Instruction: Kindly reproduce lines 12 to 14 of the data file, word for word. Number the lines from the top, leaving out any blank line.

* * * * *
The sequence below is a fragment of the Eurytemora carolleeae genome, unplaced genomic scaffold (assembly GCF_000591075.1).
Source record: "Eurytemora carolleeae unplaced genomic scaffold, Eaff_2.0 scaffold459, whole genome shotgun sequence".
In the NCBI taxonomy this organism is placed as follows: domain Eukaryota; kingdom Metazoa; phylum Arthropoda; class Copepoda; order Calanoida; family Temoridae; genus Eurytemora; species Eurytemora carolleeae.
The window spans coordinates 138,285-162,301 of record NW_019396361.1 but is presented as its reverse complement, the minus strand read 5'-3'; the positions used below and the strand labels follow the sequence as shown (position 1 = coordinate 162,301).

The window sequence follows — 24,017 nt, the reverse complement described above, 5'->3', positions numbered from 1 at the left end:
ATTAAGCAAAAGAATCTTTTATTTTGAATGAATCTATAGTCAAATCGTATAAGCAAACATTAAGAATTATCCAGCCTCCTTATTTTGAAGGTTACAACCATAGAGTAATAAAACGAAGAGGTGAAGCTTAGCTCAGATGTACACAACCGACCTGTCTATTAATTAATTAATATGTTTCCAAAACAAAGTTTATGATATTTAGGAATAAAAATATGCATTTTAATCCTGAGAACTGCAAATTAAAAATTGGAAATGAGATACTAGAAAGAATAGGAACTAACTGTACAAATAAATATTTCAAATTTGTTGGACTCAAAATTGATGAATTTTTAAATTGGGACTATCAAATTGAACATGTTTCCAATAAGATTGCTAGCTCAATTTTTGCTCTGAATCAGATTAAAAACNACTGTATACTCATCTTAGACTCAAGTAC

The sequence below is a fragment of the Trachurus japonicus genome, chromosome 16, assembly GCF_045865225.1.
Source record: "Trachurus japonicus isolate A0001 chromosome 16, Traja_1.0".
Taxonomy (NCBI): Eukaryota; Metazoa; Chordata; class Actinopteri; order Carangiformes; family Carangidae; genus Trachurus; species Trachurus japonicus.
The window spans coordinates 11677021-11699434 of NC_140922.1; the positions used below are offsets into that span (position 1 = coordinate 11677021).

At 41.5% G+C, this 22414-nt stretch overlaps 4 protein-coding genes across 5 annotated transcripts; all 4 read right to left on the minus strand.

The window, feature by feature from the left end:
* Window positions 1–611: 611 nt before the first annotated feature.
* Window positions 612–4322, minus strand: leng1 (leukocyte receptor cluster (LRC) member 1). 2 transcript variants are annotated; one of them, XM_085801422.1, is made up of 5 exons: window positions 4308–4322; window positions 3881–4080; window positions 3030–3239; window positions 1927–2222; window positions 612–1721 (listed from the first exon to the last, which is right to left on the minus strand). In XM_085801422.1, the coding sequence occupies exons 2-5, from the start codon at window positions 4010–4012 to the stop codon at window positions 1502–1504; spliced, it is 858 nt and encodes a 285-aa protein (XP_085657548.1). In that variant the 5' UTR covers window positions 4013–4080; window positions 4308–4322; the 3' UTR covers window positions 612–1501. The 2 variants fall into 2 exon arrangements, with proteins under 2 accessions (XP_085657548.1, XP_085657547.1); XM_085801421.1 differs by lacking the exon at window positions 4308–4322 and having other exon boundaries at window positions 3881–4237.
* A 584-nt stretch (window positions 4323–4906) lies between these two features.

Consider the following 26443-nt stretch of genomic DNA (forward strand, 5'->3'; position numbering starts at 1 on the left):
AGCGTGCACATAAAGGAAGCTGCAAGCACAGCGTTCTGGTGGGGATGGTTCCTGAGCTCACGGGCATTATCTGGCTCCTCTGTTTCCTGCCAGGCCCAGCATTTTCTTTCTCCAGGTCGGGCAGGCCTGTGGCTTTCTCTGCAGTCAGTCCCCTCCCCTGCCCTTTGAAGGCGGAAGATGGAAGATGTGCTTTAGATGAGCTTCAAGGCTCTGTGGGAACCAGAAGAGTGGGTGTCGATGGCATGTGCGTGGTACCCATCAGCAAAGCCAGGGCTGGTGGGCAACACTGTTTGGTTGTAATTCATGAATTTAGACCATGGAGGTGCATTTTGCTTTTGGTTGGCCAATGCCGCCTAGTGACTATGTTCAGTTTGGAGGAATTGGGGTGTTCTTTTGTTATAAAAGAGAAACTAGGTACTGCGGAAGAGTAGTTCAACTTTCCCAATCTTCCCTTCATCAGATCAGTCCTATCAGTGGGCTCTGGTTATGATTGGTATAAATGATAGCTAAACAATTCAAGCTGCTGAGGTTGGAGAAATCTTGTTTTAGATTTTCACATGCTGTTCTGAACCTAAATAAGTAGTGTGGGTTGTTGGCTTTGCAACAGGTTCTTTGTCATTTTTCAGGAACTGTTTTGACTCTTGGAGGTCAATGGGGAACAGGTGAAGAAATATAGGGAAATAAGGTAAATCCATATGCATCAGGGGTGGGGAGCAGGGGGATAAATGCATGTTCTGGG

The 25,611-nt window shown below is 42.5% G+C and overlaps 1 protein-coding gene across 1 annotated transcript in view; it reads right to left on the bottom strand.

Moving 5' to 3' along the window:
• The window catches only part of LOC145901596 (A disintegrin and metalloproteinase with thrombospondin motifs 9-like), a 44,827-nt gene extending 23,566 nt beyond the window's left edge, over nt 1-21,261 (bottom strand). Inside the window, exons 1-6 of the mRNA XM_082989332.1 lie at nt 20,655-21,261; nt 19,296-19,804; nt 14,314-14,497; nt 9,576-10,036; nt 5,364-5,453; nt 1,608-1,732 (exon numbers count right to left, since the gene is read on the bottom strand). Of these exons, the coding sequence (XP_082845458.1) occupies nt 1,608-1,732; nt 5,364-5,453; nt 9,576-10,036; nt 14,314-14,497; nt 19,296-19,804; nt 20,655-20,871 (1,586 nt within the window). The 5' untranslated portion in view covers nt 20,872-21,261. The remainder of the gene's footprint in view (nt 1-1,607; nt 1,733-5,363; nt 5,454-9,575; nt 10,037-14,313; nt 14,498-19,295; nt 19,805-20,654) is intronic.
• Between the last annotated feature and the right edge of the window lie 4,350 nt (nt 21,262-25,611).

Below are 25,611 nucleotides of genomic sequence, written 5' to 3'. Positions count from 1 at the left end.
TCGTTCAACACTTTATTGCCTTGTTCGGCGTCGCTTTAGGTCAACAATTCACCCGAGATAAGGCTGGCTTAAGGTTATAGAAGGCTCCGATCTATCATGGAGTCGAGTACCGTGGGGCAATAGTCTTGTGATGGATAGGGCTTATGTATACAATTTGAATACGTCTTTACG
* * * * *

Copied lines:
The window, feature by feature from the left end:
* Window positions 1–611: 611 nt before the first annotated feature.
* Window positions 612–4322, minus strand: leng1 (leukocyte receptor cluster (LRC) member 1). 2 transcript variants are annotated; one of them, XM_085801422.1, is made up of 5 exons: window positions 4308–4322; window positions 3881–4080; window positions 3030–3239; window positions 1927–2222; window positions 612–1721 (listed from the first exon to the last, which is right to left on the minus strand). In XM_085801422.1, the coding sequence occupies exons 2-5, from the start codon at window positions 4010–4012 to the stop codon at window positions 1502–1504; spliced, it is 858 nt and encodes a 285-aa protein (XP_085657548.1). In that variant the 5' UTR covers window positions 4013–4080; window positions 4308–4322; the 3' UTR covers window positions 612–1501. The 2 variants fall into 2 exon arrangements, with proteins under 2 accessions (XP_085657548.1, XP_085657547.1); XM_085801421.1 differs by lacking the exon at window positions 4308–4322 and having other exon boundaries at window positions 3881–4237.